Tarkovsky made only 7 feature films (perhaps “Andrei Rublev” is his most famous), yet he is widely considered as one of cinema’s greatest directors. Comparisons are sometimes made between him & Terrence Malick, & probably for good reason. As I noted on “The Tree of Life” page, trying to analyze Malick’s latest film is difficult. It seems that so much of what has been said about the film is not really about the film, but about we filmgoers & our expectations, as well as the imaginative & intellectual limitations of some of the critics themselves. I don’t want to sound too condescending here, but some critics fail to recognize the need for patience & humility. This from Jim Tudor, a critic who does get it in his review:

“Like any great work of metaphysical wonder, multiple viewings are not only rewarding, but essential. This is why so many of the early reviews are scattered and frustrated. And while I can’t safely claim that this review hasn’t been one of them, I will refrain from any expanded discussion of my interpretation of the film at this juncture. This is one film that will be referenced, debated and discussed for years to come. Like the mythical tree of life itself, of which there are many variations and versions of spanning the course of human history and religions, so too will this film be considered.”

“What are we looking for when we watch a film?” is perhaps a necessary first question before analyzing the films of directors like Tarkovsky & Malick. A very helpful piece by Ron Reed from Soul Food Movies is appropriate here, & something I assign to my students to help them think about the experience of watching & thinking about films. For those who look to cinema for more than escapism & a few hours of entertainment, I recommend it highly.


“Her youth had passed without distinction, & her middle of life was devoted to the care of a failing mother, & the endeavour to make a small income go as far as possible.  And yet she was a happy woman. . . .  She loved every body, was interested in every bod’s happiness, quicksighted to every body’s merits; thought herself a most fortunate creature, & contented with blessings.”   —Jane Austen, on Miss Bates in Emma

Thanks to Austen scholar William Deresiewicz for drawing me to these lines.  His latest offering is A Jane Austen Education: How Six Novels Taught Me About Love, Friendship, and the Things That Really Matter, which I’m working through right now.  Great premise:  grad student in Lit, adopting the world-weary pose of the Modernist writers he so admired, stumbles onto more than he bargained for when reading Jane Austen for a class.  Comes gradually to realize how much Austen knows about the important things through her focus on the little things, which, despite the common stereotypes, actually are the important things.  In his discussion of Emma Deresiewicz contrasts the wordy, ridiculous Miss Bates with the young, attractive, wealthy Emma & finds the latter lacking when compared with the former.  Here’s the paragraph that follows the above quote:

“Emma, who had it all, was forever discontented with the world around her—just like me, in my perpetual fog of resentful gloom.  Instead it was Miss Bates—scraping by, facing a lonely old age, dependent on everybody else’s goodwill—who was the happy one.  If her speech bubbled & flowed in an endless stream of little matters, that was only because, like Austen herself, she found everything around her so very interesting.”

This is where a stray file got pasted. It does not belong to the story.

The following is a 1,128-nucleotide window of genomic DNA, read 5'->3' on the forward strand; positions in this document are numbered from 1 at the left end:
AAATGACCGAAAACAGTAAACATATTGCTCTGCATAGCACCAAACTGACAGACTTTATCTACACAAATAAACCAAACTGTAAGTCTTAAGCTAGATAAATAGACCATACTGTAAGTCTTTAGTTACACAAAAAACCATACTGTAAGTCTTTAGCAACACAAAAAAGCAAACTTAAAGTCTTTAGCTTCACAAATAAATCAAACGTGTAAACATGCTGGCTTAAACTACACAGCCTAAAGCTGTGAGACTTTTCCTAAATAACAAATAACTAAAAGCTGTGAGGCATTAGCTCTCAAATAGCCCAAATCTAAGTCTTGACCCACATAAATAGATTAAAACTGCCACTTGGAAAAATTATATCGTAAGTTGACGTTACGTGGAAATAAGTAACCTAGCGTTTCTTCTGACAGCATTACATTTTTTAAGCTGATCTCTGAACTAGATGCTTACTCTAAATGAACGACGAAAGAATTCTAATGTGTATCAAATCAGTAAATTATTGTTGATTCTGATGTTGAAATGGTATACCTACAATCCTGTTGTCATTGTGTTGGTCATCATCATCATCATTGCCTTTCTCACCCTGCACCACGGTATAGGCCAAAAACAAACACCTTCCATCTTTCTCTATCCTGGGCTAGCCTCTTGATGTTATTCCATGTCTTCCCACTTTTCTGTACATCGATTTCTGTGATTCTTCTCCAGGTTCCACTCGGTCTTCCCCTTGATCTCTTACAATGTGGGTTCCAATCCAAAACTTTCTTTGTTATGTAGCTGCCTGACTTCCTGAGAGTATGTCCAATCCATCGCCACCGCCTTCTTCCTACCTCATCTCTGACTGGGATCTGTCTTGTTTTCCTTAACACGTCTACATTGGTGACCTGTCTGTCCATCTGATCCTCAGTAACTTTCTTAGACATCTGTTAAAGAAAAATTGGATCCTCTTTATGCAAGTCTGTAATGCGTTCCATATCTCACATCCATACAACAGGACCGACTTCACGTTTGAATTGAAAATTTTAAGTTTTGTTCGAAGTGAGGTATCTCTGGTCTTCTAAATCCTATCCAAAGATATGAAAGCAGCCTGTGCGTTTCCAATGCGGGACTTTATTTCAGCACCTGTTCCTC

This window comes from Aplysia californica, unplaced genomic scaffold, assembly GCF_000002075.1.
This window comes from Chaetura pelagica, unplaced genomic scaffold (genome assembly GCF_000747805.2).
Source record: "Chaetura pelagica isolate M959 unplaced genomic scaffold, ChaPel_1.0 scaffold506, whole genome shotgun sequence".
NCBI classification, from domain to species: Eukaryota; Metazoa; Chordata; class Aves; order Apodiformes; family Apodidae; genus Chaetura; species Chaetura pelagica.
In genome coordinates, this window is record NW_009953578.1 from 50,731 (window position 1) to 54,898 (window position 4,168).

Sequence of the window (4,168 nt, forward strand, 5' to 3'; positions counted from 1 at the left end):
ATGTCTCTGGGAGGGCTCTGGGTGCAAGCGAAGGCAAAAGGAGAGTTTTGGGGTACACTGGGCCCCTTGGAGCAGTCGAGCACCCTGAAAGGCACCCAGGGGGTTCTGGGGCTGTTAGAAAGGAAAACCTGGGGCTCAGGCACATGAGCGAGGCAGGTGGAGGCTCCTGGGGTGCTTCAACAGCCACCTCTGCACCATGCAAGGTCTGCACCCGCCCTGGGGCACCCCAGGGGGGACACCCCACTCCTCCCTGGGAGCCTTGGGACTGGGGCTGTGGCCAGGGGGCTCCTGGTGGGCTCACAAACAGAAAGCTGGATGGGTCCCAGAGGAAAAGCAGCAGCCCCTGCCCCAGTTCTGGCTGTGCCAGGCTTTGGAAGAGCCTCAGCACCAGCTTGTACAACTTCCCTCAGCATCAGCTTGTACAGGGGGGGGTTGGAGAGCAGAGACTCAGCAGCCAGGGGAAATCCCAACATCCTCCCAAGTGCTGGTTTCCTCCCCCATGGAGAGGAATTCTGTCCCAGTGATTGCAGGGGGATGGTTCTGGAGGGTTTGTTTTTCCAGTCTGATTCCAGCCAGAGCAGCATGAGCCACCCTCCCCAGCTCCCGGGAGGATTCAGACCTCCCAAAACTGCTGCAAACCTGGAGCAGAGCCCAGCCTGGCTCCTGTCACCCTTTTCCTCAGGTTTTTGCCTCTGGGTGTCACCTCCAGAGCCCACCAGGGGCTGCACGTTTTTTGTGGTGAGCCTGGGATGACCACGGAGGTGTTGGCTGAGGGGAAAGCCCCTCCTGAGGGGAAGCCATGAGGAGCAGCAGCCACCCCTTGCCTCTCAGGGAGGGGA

His discussion of Emma is filled with an appreciation of these “little” things that make up our life, things we often ignore in pursuit of The Important Things. “Where do we live our lives?” is the question he poses in this chapter, & finds in Austen the wise recognition that it is in the moment, surrounded as it is by the minute particularities of a life lived among others, some of whom may bore or annoy us with seemingly irrelevant babbling & concerns.  To those critics, past & present, who dismiss Austen as too narrowly focused on matters inconsequential or merely “romantic,” Deresiewicz counters with a narrative of his discovery that Austen presents us with an entire world within the narrow boundaries of the lives of the few families her novels introduce to us, a world in which the quotidian particulars of a seemingly irrelevant person or conversation lead the reader into self discoveries reserved for those brave rebels who spend their reading time with the supposedly more sophisticated modernists.  I look forward to finishing this book.  As I’ll be using Emma for my Sophomore Great Books course next year, I’m sure I’ll often return to Austen & her commentators for blog entries.


“Art is an instrument thoroughly of this world; it is not revelation and has no theology. It is poorly suited to the spiritual burdens laid upon it. Artists themselves are not up to the task of defining or divining the Kingdom. In his small gem of a book The Responsibility of the Artist, Maritain defines the artist as ‘a man using Art.’ He is bound, like any other artisan, to the perfection of the work of his hands: ‘Art by itself tends to the good of the work, not to the good of man. The first responsibility of the artist is toward his work.’

“Believing this—as I do—the term ‘Catholic artist’ seems precious and self- conscious. It risks becoming one more assault against humility, a quality already close to running on empty in the arts. It would be an act of mercy to scrap the category ‘Catholic art’ altogether. There is no longer any such entity; there is only art made by Catholics. This might or might not make use of religious imagery; it might or might not be successful or praiseworthy. Faith is not the origin of talent and cannot stand bail for it. Neither is piety an index of good taste or guarantor of good craftsmanship.There is only good art and bad art; Catholicism is no determiner of either.”     —Maureen Mullarkey